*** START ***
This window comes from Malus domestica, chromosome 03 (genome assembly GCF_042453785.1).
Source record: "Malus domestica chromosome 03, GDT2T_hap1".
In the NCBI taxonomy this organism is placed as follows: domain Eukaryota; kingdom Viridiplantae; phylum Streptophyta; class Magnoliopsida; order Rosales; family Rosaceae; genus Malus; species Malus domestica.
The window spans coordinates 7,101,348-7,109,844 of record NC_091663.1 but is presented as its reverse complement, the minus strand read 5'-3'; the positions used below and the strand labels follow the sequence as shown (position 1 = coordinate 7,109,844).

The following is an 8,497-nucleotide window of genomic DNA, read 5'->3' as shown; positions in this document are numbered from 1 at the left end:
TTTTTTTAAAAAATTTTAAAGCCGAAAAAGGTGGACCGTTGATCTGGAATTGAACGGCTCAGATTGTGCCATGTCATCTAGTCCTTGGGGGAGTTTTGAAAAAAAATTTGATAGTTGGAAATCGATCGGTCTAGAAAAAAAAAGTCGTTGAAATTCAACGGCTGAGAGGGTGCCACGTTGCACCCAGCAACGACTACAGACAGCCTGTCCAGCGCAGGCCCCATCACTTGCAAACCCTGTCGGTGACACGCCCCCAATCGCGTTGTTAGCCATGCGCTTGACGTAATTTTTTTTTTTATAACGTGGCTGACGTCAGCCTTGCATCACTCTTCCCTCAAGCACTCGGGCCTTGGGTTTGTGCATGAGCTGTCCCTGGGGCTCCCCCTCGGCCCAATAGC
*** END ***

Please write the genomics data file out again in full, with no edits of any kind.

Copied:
This window comes from Malus domestica, chromosome 03 (genome assembly GCF_042453785.1).
Source record: "Malus domestica chromosome 03, GDT2T_hap1".
In the NCBI taxonomy this organism is placed as follows: domain Eukaryota; kingdom Viridiplantae; phylum Streptophyta; class Magnoliopsida; order Rosales; family Rosaceae; genus Malus; species Malus domestica.
The window spans coordinates 7,101,348-7,109,844 of record NC_091663.1 but is presented as its reverse complement, the minus strand read 5'-3'; the positions used below and the strand labels follow the sequence as shown (position 1 = coordinate 7,109,844).

The following is an 8,497-nucleotide window of genomic DNA, read 5'->3' as shown; positions in this document are numbered from 1 at the left end:
TTTTTTTAAAAAATTTTAAAGCCGAAAAAGGTGGACCGTTGATCTGGAATTGAACGGCTCAGATTGTGCCATGTCATCTAGTCCTTGGGGGAGTTTTGAAAAAAAATTTGATAGTTGGAAATCGATCGGTCTAGAAAAAAAAAGTCGTTGAAATTCAACGGCTGAGAGGGTGCCACGTTGCACCCAGCAACGACTACAGACAGCCTGTCCAGCGCAGGCCCCATCACTTGCAAACCCTGTCGGTGACACGCCCCCAATCGCGTTGTTAGCCATGCGCTTGACGTAATTTTTTTTTTTATAACGTGGCTGACGTCAGCCTTGCATCACTCTTCCCTCAAGCACTCGGGCCTTGGGTTTGTGCATGAGCTGTCCCTGGGGCTCCCCCTCGGCCCAATAGC